Friday, December 16, 2011

News from NIPS - Divide and Conquer Matrix Factorization and efficient K-means

Here are some interesting papers that caught my eyes at NIPS. While being very simple I believe they can be very effective in practice.

"Divide and Conquer Matrix Factorization" is a joint work by Lester Mackey, Ameet Talwalkar and Michael Jordan from Berkeley. The idea is pretty simple. Assume you have a large matrix you can not fit into memory you would like to factorize to two low rank matrices. There are 3 steps in the construction:

  1. The large matrix is first partitioned into several small matrices by slicing the original matrix to column groups. 
  2. Each smaller matrix is solved in parallel using a cluster of computers, using any desired matrix factorization algorithm. 
  3. Now it remains how to aggregate the result back for getting the original factorized solutions of the larger matrix. This can be done by column projection, namely computing the least square solution of the smaller matrix onto the larger one. (See details in the paper!) and averaging the different solutions together.
It seems this construction has a pretty descent speedup. I am considering implementing this method in GraphLab as well. Ping me if you are interested in using this algo.

The second paper, Fast and Accurate K-means for Large Datasets is a method for speeding up k-means computation by Michael Shindler Alex Wong andAdam Meyerson. It got the best student paper award. The idea is pretty simple and actually reminds me the power iteration clustering.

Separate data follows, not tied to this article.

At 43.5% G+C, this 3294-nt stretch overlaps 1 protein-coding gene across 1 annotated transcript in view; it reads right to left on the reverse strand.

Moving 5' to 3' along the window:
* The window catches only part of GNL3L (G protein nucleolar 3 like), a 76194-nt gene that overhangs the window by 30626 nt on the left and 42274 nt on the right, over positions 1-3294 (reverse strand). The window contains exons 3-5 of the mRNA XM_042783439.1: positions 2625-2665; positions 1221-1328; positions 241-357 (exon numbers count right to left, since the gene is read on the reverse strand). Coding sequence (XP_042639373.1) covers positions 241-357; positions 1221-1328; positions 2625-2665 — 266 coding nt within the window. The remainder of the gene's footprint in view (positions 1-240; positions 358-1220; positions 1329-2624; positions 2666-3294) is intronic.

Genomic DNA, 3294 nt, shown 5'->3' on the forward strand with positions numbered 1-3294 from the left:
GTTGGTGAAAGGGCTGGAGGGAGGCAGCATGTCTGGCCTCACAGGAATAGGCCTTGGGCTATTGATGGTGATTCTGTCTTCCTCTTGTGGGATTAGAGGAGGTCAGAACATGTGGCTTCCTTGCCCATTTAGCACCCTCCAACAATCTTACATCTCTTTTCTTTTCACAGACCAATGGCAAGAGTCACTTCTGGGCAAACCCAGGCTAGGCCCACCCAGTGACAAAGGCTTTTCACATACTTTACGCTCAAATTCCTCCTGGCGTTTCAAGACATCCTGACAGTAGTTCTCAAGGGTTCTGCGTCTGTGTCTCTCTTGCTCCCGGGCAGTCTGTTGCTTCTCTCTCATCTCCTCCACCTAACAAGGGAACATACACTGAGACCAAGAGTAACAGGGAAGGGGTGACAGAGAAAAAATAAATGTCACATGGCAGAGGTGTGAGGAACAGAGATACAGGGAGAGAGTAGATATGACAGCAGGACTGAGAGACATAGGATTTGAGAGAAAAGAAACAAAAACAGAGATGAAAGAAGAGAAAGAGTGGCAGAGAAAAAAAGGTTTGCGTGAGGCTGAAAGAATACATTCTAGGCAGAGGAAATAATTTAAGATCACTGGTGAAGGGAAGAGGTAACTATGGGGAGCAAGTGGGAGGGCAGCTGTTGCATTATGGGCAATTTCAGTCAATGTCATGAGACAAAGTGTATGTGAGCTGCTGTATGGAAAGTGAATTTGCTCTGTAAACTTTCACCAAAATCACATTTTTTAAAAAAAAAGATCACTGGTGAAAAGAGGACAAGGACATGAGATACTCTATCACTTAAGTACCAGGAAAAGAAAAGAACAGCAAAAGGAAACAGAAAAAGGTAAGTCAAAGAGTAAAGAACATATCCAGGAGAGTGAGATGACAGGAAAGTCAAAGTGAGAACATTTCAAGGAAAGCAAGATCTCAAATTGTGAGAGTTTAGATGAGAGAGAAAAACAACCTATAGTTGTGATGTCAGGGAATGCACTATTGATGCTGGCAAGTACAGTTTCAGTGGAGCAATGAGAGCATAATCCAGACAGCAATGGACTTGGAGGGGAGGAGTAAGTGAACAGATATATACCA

The observation at the basis of this construction is that one of the heavy computational burdens in K-means is computing distances from each data point to all K-cluster heads. A very simple trick is proposed: a random vector is selected and the data point as well of all cluster locations are projected into it. Now we got a list of scalars for each cluster and it remains to find out which is closest to the projected data point. This significantly saves work since instead of computing D-dimensional distances we compute only 1-dimensional distances. It seems that in practice accuracy of the method is not significantly worse.

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